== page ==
• Since silent mutations are unlikely to be
    influenced by natural selection, they are free to
    accumulate in a population over time at rates
    determined by rates of mutation and genetic drift.

10
The Evolution of Macromolecules
  • A nonsynonymous mutation does change the amino
    acid sequence.
  • For example, UUA to UUC would result in a
    phenylalanine rather than a leucine in the
    protein.
  • Nonsynonymous mutations are usually deleterious,
    but those that dont alter the proteins shape
    may be selectively neutral.
  • Most natural populations of organisms harbor much
    more genetic variation than would be expected if
    genetic variation were influenced primarily by
    natural selection.

11
Figure 26.1 When One Base Does or Doesnt Make a
Difference
12
The Evolution of Macromolecules
  • In 1968, Motoo Kimura proposed the neutral theory
    of molecular evolution.
  • The neutral theory postulates that, at the
    molecular level, the majority of mutations are
    selectively neutral.
  • If so, the majority of evolutionary changes in
    macromolecules, and much of the genetic variation
    within species, result from neither positive
    selection of advantageous alleles nor stabilizing
    selection, but from random genetic drift.

13
The Evolution of Macromolecules
  • Using the rationale that the rate of fixation of
    mutation is theoretically constant and equal to
    the neutral mutation rate, the concept of the
    molecular clock was developed.
  • The concept of the molecular clock states that
    macromolecules should diverge from one another at
    a constant rate.

14
Determining and Comparing theStructure of
Macromolecules
  • Biologists must determine the precise structure
    of macromolecules to investigate patterns of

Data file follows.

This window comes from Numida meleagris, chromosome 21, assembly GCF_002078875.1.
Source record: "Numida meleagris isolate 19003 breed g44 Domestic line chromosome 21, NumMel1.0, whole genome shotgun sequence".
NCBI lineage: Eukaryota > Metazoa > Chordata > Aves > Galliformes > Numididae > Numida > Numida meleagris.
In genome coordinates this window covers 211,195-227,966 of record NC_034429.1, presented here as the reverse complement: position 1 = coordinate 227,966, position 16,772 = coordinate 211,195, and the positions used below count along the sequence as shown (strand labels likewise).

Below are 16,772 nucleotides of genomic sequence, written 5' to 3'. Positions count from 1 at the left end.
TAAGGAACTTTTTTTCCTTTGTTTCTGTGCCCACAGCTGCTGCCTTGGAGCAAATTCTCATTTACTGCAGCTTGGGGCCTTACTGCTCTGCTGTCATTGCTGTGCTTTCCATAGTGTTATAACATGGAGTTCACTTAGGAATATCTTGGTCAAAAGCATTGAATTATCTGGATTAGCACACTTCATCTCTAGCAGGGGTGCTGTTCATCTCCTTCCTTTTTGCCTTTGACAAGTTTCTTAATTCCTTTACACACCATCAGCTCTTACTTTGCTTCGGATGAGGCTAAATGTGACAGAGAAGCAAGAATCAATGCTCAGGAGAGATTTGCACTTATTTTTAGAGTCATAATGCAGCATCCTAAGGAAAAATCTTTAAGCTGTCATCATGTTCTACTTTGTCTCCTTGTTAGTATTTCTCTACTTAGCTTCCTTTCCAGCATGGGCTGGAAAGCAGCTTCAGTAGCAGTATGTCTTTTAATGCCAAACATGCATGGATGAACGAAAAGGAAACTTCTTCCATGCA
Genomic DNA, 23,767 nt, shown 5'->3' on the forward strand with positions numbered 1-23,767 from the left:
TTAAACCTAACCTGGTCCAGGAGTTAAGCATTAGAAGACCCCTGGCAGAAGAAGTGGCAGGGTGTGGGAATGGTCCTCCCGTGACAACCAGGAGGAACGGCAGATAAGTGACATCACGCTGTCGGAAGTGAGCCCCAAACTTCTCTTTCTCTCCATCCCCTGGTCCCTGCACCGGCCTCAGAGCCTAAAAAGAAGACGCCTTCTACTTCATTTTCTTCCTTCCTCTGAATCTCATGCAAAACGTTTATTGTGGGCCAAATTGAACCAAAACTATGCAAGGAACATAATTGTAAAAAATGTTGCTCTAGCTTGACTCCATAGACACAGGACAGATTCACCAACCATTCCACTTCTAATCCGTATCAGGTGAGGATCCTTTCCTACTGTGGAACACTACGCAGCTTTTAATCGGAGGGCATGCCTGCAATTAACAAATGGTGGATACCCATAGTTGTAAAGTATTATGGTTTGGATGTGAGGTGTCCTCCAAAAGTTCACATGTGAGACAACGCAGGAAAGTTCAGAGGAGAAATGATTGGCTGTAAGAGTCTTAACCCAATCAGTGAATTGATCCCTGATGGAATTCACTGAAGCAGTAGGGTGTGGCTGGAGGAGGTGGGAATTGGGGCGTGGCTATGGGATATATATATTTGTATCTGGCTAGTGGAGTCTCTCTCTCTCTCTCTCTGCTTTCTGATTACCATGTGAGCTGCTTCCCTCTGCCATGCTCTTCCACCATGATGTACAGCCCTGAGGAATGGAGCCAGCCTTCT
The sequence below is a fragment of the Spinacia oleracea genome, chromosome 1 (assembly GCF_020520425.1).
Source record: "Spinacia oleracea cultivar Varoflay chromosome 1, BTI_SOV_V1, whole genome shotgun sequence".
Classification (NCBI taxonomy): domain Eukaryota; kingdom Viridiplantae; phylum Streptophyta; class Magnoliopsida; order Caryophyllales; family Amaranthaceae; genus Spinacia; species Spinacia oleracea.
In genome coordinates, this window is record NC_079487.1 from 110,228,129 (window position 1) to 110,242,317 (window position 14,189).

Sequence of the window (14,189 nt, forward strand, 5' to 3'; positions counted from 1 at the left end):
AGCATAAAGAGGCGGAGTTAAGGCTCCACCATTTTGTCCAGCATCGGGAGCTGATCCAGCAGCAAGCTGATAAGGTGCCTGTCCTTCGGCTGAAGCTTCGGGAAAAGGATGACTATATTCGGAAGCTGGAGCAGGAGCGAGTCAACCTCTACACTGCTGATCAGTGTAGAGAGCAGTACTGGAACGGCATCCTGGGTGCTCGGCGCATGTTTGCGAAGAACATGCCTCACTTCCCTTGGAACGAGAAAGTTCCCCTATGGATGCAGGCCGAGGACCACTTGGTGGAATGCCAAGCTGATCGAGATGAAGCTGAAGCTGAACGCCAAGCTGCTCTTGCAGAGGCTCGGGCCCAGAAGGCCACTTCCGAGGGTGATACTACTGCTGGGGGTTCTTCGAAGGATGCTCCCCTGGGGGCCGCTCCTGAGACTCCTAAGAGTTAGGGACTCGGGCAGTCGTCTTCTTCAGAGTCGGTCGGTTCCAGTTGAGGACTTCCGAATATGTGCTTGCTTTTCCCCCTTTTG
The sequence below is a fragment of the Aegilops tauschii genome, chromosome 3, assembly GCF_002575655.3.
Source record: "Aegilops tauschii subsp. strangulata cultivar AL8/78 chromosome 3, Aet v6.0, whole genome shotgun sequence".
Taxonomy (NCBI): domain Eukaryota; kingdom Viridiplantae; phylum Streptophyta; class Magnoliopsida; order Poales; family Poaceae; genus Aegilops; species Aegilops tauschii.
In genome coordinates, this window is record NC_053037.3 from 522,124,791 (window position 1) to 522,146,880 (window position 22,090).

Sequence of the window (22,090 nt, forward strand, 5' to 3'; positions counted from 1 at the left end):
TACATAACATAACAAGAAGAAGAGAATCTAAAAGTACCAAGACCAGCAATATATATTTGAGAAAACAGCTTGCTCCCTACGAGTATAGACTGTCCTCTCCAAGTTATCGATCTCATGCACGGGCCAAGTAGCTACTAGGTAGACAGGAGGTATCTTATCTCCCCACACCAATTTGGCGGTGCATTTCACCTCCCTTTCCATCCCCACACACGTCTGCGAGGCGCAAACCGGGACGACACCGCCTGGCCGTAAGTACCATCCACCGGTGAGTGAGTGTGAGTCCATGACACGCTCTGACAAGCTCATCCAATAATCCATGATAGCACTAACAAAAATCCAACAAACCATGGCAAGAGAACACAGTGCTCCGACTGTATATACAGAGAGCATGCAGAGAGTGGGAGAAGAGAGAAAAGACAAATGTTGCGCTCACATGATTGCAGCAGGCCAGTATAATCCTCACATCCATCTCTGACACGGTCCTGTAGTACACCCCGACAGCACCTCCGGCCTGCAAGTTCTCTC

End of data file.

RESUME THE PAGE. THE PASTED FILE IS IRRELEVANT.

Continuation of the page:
molecular evolution.
  • PCR allows biologists to amplify ancient DNA to
    concentrations that can be used in experiments to
    determine its sequence.
  • When the amino acid sequences of proteins from
    different organisms have been determined, they
    can be compared by sequence alignment.

15
Figure 26.2 Amino Acid Sequence Alignment (Part
1)
16
Figure 26.2 Amino Acid Sequence Alignment (Part
2)
17
Determining and Comparing theStructure of
Macromolecules
  • Once the amino acid sequences have been aligned,
    they can be compared.
  • A similarity matrix can be constructed by adding
    up the number of similar and different amino
    acids in the sequences.
  • The longer the molecules have been evolving
    separately, the more differences they will have.
  • Substitution rates are highest at codon sites
    that do not change the amino acid being
    expressed, and in pseudogenes.

18
Figure 26.3 Rates of Base Substitution Differ
19
Determining and Comparing theStructure of
Macromolecules
  • The much slower rate of mutation at sites that do
    affect molecular function is consistent with the
    view that most nonsynonymous mutations are
    disadvantageous and are eliminated from the
    population by natural selection.
  • In general, the more essential a molecule is for
    cell function, the slower the rates of its
    evolution.
  • A molecule that illustrates this principle is the